On the government front, Karzai may offer up some heads-on-platters to show that he is serious about cracking down on corruption, but in reality, I can guarantee that it will be business as usual for the rest of Karzai’s second term. Those who have been sacked will simply be replaced by other unscrupulous fat-cats.

Everybody is all aflutter about Obama’s speech. Liberals say he hit a home run and conservatives are saying that he took too long to make this decision. They are all mostly know-nothings trying to re-arrange deck chairs on the Titanic. Maybe it will be more secure here in the short term. How could it not be? Insurgents don’t like to stand and fight. But as soon as Nato leaves, this place will fall apart.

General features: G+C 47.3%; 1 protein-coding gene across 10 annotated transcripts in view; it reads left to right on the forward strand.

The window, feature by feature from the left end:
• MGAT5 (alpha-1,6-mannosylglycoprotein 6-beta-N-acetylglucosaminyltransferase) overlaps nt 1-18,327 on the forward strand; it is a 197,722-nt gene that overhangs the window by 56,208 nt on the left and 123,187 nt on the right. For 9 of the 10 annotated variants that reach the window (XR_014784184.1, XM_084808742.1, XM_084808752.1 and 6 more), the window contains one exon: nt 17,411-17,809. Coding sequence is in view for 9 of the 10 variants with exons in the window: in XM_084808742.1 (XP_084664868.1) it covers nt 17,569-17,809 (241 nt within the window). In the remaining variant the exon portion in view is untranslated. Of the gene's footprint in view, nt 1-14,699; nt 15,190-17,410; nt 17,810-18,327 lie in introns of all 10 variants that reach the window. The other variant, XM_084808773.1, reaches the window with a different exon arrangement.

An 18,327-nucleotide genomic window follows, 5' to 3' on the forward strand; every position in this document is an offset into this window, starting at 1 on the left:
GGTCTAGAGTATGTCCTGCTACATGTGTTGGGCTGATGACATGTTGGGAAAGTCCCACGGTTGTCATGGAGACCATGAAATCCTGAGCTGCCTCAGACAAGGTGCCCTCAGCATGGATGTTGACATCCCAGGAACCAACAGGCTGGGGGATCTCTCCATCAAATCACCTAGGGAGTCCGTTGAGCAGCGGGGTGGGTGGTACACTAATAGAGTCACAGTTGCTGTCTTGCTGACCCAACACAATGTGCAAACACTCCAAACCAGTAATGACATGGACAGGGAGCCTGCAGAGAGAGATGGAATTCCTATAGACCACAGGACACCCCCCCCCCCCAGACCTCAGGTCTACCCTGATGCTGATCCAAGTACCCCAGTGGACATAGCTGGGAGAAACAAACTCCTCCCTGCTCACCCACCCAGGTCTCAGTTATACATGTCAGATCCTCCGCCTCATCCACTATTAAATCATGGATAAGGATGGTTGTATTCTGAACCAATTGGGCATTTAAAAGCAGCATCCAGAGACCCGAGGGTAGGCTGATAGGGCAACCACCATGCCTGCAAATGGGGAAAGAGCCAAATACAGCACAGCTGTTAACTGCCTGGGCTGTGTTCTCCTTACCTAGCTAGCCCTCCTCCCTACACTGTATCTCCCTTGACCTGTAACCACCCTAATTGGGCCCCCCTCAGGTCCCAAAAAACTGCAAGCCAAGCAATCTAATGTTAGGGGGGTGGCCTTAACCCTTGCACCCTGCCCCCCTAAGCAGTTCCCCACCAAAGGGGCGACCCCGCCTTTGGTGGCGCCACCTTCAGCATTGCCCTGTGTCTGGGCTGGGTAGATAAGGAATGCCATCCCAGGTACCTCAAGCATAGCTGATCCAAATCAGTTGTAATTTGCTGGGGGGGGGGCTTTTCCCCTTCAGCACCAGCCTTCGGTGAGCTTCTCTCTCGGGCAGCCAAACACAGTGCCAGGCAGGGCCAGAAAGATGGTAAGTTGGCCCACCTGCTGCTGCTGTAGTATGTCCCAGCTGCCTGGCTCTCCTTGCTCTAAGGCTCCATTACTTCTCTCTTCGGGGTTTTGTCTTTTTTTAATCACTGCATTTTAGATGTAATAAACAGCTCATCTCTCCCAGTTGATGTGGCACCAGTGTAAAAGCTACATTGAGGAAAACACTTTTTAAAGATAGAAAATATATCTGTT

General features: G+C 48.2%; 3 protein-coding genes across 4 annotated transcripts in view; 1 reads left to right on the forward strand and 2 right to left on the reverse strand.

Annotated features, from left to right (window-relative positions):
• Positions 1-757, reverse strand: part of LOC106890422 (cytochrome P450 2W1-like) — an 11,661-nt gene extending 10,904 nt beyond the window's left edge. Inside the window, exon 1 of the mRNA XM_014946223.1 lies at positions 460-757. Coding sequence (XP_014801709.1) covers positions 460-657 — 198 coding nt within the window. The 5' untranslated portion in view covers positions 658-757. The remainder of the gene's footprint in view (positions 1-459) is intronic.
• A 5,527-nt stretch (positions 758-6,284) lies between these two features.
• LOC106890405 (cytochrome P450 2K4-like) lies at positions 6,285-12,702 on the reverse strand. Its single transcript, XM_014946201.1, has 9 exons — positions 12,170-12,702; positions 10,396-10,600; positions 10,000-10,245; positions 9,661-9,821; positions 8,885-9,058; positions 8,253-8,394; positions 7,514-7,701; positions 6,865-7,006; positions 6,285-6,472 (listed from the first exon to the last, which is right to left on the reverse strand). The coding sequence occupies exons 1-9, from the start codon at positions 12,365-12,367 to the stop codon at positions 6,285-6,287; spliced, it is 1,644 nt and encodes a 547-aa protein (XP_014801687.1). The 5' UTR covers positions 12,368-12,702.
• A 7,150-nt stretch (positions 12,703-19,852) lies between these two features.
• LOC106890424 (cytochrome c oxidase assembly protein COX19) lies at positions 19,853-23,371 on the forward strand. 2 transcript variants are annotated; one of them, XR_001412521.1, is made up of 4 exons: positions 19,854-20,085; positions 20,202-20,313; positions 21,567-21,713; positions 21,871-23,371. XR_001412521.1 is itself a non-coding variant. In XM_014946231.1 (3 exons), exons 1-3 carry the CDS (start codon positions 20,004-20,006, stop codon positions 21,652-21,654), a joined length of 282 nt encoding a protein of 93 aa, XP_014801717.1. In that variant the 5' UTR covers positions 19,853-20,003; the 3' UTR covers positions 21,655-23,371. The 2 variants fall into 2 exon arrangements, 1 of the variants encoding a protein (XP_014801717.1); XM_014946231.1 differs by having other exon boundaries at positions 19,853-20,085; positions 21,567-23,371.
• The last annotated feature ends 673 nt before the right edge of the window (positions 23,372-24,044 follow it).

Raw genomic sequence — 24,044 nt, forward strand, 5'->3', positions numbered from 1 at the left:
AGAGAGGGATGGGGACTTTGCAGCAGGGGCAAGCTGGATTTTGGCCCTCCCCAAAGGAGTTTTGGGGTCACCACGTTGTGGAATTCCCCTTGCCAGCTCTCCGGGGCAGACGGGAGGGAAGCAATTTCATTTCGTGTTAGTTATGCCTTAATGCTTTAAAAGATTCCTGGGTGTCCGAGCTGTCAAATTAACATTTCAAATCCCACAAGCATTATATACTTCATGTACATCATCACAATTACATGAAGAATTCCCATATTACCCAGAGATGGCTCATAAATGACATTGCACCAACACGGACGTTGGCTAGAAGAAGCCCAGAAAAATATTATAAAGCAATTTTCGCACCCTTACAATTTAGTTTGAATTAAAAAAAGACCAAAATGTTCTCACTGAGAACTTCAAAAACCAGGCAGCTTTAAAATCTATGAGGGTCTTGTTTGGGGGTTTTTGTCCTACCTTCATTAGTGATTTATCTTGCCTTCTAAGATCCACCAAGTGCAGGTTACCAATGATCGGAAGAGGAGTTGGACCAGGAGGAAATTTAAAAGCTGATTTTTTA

That is not a guess. That is not a prognostication. That is a fact and anybody who tells you different has got something to sell.


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  1. collapse expand

    It sounds like you’re saying the U.S is in a lose lose situation in Afghanistan. If there is no surge we continue to lose troops, with the surge we are only gaining short term success. It’s either we leave all together or stay indefinitely. I say leave come home and strengthen the military on American soil. What are your suggestions to stabilize that region?

  2. collapse expand

    To obama and the democrats….and appearance of victory, backed up by rabid media hype…..is the same thing as victory…..and good luck at the 2012 democratic convention which by the way is planned to be on the decks of the actual Titanic….which Obama will raise in 2012 from its 100 year old watery tomb…

  3. collapse expand

    Nice piece, Tobia.